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8 juicy facts about blackberries and brambles

The bramble is a common feature of the Britsh countryside but how much do you know about this prickly plant and its fruit?

We ♥ blackberries

Humans have been eating blackberries for thousands of years. Blackberry seeds are often found in the human waste unearthed at archaeological digs.

Fruit or phone?

The Oxford Junior Dictionary defines a blackberry as a mobile phone rather than a fruit.

Devil’s fruit

According to folklore, when the devil was cast out heaven by St Michael, he landed on a bramble bush and cursed it. It was believed this caused blackberries to become unpalatable around 29 September – St Michael’s Day – after which they should not be picked.

'The blackberry is the devil's fruit'

Stuart Phillips tells the story of how brambles were believed to have been cursed.

No sex please, we’re British

British brambles produce fruit and seeds without fertilisation - a form of reproduction known as apomixis. As a result, some species remain extremely localised. Others are found all over the British Isles.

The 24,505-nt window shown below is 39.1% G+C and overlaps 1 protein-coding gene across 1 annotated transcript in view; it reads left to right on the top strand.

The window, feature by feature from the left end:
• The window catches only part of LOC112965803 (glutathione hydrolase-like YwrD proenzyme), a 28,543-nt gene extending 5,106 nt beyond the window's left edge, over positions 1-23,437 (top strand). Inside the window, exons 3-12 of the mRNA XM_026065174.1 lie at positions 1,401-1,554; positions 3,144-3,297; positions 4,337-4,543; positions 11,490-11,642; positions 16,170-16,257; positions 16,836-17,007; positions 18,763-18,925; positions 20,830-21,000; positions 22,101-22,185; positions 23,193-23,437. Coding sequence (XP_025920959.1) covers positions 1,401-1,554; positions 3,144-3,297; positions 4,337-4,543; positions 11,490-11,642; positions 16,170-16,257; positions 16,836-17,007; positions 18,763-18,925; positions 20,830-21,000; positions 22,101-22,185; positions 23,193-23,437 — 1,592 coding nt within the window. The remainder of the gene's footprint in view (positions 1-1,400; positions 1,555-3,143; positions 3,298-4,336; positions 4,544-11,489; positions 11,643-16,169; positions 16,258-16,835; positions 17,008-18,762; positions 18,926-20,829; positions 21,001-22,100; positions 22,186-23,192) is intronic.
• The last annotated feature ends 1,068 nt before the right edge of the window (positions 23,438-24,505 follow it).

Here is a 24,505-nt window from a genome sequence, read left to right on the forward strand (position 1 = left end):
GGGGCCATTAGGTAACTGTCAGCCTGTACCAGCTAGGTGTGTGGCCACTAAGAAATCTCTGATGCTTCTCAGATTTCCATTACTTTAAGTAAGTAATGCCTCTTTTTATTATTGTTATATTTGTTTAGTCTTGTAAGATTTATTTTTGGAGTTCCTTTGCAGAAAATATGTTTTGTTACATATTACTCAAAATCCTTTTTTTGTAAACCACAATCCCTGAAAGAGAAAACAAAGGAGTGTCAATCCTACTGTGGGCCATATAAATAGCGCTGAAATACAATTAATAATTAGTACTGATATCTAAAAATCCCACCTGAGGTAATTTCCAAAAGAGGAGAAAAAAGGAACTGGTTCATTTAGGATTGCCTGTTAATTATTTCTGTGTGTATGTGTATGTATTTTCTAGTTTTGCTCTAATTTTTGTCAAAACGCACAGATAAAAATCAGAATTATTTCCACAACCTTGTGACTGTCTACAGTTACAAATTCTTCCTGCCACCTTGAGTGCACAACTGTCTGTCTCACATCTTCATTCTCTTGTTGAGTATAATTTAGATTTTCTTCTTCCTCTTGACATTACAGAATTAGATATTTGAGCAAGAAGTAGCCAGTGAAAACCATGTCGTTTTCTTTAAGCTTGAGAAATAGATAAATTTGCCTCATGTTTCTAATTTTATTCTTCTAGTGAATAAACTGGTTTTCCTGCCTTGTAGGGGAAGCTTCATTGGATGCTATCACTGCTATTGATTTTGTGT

Healing powers

During the American Civil War blackberry tea was used to cure dysentery. More than one ceasefire was reportedly called for the purpose of picking blackberries and Confederate and Union soldiers would pick blackberries together, often from the same bush at the same time.

Healing powers have also been ascribed to the bramble bush. It was once believed that passing sick people several times through the loop formed by a bramble branch could cure them of conditions including rickets, whooping cough, hernias and rheumatism.

Blackberry ≠ berry

In a strict botanical sense, a blackberry is not a berry but an aggregate fruit made up of tiny 'drupelets'.

Bramble detectives

Brambles are a useful tool in forensic botany because of where and how they grow. ‘Brambles have a really nice, rhythmic growth pattern,’ says Dr Mark Spencer who uses the plant to help establish how long human remains have been at a crime scene.

How brambles can help solve murder cases

Forensic scientist Dr Mark Spencer explains why brambles are a useful tool in his work.

Hundreds of species

There are over 330 species of bramble in the UK. This helps explain why not all blackberries taste the same.

The scientific name for the plant we recognise as a blackberry bush is Rubus fruticosus but this group includes many subtly different species.

Brambles are part of the rose family.

Source: Natural Histories